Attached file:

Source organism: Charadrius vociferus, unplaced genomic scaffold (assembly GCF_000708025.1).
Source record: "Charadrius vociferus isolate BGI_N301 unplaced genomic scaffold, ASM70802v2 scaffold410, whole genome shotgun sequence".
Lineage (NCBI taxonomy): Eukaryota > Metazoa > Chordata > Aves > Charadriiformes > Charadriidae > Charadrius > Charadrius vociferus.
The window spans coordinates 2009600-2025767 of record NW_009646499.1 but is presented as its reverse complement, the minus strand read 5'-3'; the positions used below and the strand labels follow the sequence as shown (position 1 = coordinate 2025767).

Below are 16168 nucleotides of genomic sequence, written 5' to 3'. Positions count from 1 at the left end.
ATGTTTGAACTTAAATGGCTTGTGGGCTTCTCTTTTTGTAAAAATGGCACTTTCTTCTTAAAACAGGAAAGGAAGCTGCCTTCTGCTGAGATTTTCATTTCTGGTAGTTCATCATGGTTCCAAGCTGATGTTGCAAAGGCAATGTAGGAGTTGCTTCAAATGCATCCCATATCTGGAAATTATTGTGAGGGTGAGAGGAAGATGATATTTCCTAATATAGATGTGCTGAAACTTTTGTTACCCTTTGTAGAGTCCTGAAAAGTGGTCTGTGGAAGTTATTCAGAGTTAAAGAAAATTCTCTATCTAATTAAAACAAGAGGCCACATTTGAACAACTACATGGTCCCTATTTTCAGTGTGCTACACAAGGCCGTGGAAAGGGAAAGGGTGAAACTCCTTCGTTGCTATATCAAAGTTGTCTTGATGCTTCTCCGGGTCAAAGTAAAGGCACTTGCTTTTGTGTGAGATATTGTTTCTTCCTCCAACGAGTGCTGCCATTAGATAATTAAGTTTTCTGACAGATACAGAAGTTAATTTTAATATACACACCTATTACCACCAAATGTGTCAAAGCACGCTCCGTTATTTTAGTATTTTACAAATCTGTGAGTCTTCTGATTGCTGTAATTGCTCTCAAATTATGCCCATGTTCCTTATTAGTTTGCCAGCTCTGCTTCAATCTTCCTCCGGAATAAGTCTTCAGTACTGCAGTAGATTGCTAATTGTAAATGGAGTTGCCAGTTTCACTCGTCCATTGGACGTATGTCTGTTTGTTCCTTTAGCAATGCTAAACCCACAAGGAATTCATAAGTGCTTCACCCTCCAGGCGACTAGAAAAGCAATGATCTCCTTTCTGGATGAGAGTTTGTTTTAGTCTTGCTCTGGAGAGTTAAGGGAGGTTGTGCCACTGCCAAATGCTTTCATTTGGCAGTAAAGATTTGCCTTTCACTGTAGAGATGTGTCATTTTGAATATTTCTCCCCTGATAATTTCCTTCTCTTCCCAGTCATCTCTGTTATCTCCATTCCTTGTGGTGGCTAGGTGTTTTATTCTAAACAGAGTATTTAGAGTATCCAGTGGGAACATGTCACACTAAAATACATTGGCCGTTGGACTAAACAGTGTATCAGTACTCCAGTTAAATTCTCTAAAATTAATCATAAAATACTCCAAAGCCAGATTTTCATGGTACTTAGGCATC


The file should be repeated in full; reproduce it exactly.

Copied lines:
Source organism: Charadrius vociferus, unplaced genomic scaffold (assembly GCF_000708025.1).
Source record: "Charadrius vociferus isolate BGI_N301 unplaced genomic scaffold, ASM70802v2 scaffold410, whole genome shotgun sequence".
Lineage (NCBI taxonomy): Eukaryota > Metazoa > Chordata > Aves > Charadriiformes > Charadriidae > Charadrius > Charadrius vociferus.
The window spans coordinates 2009600-2025767 of record NW_009646499.1 but is presented as its reverse complement, the minus strand read 5'-3'; the positions used below and the strand labels follow the sequence as shown (position 1 = coordinate 2025767).

Below are 16168 nucleotides of genomic sequence, written 5' to 3'. Positions count from 1 at the left end.
ATGTTTGAACTTAAATGGCTTGTGGGCTTCTCTTTTTGTAAAAATGGCACTTTCTTCTTAAAACAGGAAAGGAAGCTGCCTTCTGCTGAGATTTTCATTTCTGGTAGTTCATCATGGTTCCAAGCTGATGTTGCAAAGGCAATGTAGGAGTTGCTTCAAATGCATCCCATATCTGGAAATTATTGTGAGGGTGAGAGGAAGATGATATTTCCTAATATAGATGTGCTGAAACTTTTGTTACCCTTTGTAGAGTCCTGAAAAGTGGTCTGTGGAAGTTATTCAGAGTTAAAGAAAATTCTCTATCTAATTAAAACAAGAGGCCACATTTGAACAACTACATGGTCCCTATTTTCAGTGTGCTACACAAGGCCGTGGAAAGGGAAAGGGTGAAACTCCTTCGTTGCTATATCAAAGTTGTCTTGATGCTTCTCCGGGTCAAAGTAAAGGCACTTGCTTTTGTGTGAGATATTGTTTCTTCCTCCAACGAGTGCTGCCATTAGATAATTAAGTTTTCTGACAGATACAGAAGTTAATTTTAATATACACACCTATTACCACCAAATGTGTCAAAGCACGCTCCGTTATTTTAGTATTTTACAAATCTGTGAGTCTTCTGATTGCTGTAATTGCTCTCAAATTATGCCCATGTTCCTTATTAGTTTGCCAGCTCTGCTTCAATCTTCCTCCGGAATAAGTCTTCAGTACTGCAGTAGATTGCTAATTGTAAATGGAGTTGCCAGTTTCACTCGTCCATTGGACGTATGTCTGTTTGTTCCTTTAGCAATGCTAAACCCACAAGGAATTCATAAGTGCTTCACCCTCCAGGCGACTAGAAAAGCAATGATCTCCTTTCTGGATGAGAGTTTGTTTTAGTCTTGCTCTGGAGAGTTAAGGGAGGTTGTGCCACTGCCAAATGCTTTCATTTGGCAGTAAAGATTTGCCTTTCACTGTAGAGATGTGTCATTTTGAATATTTCTCCCCTGATAATTTCCTTCTCTTCCCAGTCATCTCTGTTATCTCCATTCCTTGTGGTGGCTAGGTGTTTTATTCTAAACAGAGTATTTAGAGTATCCAGTGGGAACATGTCACACTAAAATACATTGGCCGTTGGACTAAACAGTGTATCAGTACTCCAGTTAAATTCTCTAAAATTAATCATAAAATACTCCAAAGCCAGATTTTCATGGTACTTAGGCATC